Struggling with the budget, keeping tabs on oil and gas bills
Glenwood Springs, Colorado CO
I’ve now had a new experience under the golden dome of the Capitol, almost completely shrouded for renovation. Last week the house debated the “budget” known as the “long bill.”
I honestly don’t know how to describe it except to say it felt more like a partisan bickering session over how to spend a lot of new money on old programs than it resembled a real budget. It passed at 11 p.m.
While many of your legislators would like to revert to true baseline budgeting, that goal seems to be impossible in government since spending is based either on existing statue or the politics of the majority party. I could spend the whole column on the budget (and why I voted against it), but what came the next week is even more astounding, and there’s more to come.
Because I represent a district heavily dependent on oil and gas jobs, I follow new bills that affect the industry very closely. I believe our regulations and our oil and gas commission lead the nation in protection of the public.
But there are about a dozen bills aimed at more tightly regulating the industry, motivated by the rapid growth on the Front Range. As an example, Rep. Mike Foote, D-Longmont, introduced HB 1267, which would increase maximum fines for violations, such as spills or safety issues, from $1,000 a day to a maximum of $15,000 a day. It would also get rid of a $10,000 cap on fines. Another Foote bill, HB 1269, would block individuals, paid by the oil-and-gas industry, from serving on the oil and gas commission, and it would remove the goal of fostering oil and gas development from the commission’s mandate. This dramatically alters the commission’s mission to have it focus only on environmental protection.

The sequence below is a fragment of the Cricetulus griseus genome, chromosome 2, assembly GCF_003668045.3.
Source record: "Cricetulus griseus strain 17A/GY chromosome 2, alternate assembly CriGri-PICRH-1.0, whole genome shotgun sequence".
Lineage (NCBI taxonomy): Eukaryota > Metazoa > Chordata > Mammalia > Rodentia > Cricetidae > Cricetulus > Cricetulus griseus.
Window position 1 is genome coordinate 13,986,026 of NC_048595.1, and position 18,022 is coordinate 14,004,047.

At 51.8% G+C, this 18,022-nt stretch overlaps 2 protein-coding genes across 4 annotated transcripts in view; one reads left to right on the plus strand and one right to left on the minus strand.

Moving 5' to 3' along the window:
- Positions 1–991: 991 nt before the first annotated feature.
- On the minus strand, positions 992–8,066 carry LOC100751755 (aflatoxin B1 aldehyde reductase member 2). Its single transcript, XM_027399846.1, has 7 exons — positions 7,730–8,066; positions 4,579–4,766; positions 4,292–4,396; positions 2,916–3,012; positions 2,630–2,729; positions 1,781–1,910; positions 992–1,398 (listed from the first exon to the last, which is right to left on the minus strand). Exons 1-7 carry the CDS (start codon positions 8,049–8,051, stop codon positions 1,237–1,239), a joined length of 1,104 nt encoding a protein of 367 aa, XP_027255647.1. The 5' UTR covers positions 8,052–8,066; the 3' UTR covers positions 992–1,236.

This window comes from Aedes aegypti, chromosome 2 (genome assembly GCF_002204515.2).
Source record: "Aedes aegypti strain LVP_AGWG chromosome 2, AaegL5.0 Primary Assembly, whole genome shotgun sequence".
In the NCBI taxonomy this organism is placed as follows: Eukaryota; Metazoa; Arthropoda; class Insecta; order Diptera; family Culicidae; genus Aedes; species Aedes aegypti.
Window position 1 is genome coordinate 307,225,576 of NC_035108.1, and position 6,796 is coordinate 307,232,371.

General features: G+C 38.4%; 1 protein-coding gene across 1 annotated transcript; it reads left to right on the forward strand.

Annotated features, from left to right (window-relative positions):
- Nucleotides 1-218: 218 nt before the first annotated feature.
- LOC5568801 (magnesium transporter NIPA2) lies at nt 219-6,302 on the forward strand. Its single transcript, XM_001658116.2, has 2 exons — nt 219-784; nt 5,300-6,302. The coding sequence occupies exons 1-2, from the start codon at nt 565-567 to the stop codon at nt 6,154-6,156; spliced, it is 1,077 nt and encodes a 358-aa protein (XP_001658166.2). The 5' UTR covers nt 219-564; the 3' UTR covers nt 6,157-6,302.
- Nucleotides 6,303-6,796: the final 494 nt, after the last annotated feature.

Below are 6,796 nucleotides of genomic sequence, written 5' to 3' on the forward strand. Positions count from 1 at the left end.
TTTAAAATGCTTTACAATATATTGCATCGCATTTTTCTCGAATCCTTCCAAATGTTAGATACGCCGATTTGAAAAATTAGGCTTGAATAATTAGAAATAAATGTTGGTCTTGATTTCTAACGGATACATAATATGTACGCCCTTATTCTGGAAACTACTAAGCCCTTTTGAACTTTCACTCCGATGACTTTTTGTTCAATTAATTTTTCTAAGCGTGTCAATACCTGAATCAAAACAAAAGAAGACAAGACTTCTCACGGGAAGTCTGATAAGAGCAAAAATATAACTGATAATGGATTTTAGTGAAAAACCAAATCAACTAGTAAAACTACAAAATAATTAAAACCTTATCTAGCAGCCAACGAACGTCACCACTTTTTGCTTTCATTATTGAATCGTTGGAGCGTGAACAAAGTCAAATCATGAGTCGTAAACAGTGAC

Education finance is on the front burner. The current formula for financing of education is in the existing budget. The School Finance Act, SB 213, overhauls the basic formula. This new bill, if passed, would require a taxpayer ballot measure in November and add $1B in income taxes plus more property tax. I would like to see improved educational outcomes linked to more money.
In the ever popular health care arena, we have an upcoming bill to extend Medicaid eligibility to one in five Coloradans. Another bill would create a single payer health care system, making Colorado unique in the nation.
New on the horizon is SB 252, by Sen. Swartz, that will raise the renewable energy requirement on rural electric association to 25 percent.
Oh, did I mention recreational marijuana? How about more gun control?
I’ll be working on SB 188 which will be in my Agriculture Committee. The bill is intended to increase wildlife protection and hunting on private land. The details were developed over a two-year period by a committee representing the various stakeholders.
It is an honor to serve as your bruised and battered representative. In lieu of flowers please send condolences to: Rep. Rankin, 200 E. Colfax, Room 271, Denver, CO 80203. (www.votebobrankin.com).
“Under the Dome” appears on the second Tuesday of the month. State Rep. Bob Rankin, a Carbondale Republican, is in his first term in the state Legislature representing House District 57, which includes Garfield, Rio Blanco and Moffat counties.
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Jamestown Revival released “Young Man” – its third pandemic-recorded album – in mid-January and is on a winter tour that that includes a four-date Colorado run with stops in Denver, Telluride and Fort Collins before culminating in a sold-out Belly Up Aspen show on Sunday, Jan. 30.